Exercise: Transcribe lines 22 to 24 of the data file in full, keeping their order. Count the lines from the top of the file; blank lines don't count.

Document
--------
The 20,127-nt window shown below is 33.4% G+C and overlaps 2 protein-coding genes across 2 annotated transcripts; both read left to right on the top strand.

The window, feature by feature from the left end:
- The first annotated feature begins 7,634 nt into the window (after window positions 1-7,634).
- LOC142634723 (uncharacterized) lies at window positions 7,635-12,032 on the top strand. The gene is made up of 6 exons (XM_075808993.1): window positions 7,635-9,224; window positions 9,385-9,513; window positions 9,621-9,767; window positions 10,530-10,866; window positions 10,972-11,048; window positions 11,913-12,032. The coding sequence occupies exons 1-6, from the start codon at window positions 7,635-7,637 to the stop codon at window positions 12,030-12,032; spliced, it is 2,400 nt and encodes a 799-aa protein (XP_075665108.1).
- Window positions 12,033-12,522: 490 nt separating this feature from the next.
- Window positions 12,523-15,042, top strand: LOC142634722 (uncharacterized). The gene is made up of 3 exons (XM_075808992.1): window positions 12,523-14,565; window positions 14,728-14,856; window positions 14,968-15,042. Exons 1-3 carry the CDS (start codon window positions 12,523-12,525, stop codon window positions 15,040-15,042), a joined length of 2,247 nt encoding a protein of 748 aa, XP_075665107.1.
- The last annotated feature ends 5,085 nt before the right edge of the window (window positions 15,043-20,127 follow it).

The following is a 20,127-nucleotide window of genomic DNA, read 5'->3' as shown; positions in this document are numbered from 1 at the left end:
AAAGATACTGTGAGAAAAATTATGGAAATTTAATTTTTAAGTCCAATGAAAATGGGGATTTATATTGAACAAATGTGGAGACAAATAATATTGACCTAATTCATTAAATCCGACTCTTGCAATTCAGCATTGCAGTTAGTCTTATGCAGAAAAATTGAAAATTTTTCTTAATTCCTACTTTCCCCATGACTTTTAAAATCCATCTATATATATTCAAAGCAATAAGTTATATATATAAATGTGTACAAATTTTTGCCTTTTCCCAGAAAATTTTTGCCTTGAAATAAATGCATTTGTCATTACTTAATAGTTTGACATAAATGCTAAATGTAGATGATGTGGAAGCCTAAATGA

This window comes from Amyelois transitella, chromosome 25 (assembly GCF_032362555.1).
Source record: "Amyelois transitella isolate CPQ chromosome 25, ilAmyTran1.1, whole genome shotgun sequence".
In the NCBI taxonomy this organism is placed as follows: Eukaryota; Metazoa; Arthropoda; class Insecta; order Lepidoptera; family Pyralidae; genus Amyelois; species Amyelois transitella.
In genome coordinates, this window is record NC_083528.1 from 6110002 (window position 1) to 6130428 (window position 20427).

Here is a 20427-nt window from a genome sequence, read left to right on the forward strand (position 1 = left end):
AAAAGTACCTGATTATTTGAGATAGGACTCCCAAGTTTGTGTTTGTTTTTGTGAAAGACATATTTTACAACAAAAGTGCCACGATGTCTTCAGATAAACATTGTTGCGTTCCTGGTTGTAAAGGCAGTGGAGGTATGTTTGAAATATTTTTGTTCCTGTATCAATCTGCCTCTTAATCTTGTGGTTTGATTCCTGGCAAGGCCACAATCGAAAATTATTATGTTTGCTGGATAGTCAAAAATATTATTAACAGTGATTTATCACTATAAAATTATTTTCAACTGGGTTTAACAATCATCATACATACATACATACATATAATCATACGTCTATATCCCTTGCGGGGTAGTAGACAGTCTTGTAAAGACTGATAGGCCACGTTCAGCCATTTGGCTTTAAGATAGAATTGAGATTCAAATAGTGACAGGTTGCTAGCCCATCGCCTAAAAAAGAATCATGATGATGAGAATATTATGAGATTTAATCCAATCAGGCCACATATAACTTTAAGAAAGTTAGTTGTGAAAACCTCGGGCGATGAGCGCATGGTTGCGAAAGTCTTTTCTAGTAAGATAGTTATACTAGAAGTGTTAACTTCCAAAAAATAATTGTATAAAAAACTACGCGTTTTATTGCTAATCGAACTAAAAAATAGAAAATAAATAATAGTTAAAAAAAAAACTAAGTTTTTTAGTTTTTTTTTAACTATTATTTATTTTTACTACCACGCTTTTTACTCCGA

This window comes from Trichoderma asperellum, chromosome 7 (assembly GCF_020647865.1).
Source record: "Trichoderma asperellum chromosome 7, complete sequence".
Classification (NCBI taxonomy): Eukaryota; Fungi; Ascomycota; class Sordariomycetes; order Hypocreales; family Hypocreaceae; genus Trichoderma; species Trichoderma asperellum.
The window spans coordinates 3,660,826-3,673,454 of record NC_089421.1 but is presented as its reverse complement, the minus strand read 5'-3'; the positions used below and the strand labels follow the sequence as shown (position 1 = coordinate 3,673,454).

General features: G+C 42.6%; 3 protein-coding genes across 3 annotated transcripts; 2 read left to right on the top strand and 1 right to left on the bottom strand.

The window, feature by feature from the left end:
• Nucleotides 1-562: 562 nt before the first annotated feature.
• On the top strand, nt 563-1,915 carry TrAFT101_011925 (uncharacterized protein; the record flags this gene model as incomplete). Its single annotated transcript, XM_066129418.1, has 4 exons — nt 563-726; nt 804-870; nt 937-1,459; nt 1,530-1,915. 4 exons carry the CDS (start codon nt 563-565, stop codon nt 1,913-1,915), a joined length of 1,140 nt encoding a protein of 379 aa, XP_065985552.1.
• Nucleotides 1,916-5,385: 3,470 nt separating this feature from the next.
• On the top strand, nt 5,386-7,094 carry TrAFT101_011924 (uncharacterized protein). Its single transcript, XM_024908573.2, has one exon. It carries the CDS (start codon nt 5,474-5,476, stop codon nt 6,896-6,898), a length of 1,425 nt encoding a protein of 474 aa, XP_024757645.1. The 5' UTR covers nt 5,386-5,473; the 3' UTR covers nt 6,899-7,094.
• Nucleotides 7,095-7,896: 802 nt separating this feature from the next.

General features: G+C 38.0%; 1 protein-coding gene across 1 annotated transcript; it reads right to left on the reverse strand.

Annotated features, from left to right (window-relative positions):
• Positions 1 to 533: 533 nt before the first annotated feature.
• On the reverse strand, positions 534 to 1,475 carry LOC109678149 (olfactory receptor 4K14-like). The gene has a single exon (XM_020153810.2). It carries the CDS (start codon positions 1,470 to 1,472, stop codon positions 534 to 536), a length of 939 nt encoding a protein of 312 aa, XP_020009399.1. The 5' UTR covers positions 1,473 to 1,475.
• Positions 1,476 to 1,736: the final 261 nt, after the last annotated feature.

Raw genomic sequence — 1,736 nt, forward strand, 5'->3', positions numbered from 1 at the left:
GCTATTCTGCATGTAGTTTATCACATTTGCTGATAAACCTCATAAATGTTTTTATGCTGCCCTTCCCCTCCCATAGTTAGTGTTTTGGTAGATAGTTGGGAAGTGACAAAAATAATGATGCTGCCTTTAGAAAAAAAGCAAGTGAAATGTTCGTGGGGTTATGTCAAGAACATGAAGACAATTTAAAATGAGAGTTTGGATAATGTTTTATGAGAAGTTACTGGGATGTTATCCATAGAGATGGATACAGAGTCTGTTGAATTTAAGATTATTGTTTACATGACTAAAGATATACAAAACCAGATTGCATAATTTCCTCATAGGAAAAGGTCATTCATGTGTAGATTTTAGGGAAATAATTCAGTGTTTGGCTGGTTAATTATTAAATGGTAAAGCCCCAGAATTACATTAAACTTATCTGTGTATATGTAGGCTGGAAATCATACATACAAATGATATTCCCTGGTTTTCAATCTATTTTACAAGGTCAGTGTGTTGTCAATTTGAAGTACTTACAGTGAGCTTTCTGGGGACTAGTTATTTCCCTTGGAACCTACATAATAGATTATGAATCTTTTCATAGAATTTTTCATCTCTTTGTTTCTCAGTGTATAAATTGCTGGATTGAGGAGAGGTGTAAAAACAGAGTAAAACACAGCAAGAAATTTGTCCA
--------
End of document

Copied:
• Nucleotides 1-562: 562 nt before the first annotated feature.
• On the top strand, nt 563-1,915 carry TrAFT101_011925 (uncharacterized protein; the record flags this gene model as incomplete). Its single annotated transcript, XM_066129418.1, has 4 exons — nt 563-726; nt 804-870; nt 937-1,459; nt 1,530-1,915. 4 exons carry the CDS (start codon nt 563-565, stop codon nt 1,913-1,915), a joined length of 1,140 nt encoding a protein of 379 aa, XP_065985552.1.
• Nucleotides 1,916-5,385: 3,470 nt separating this feature from the next.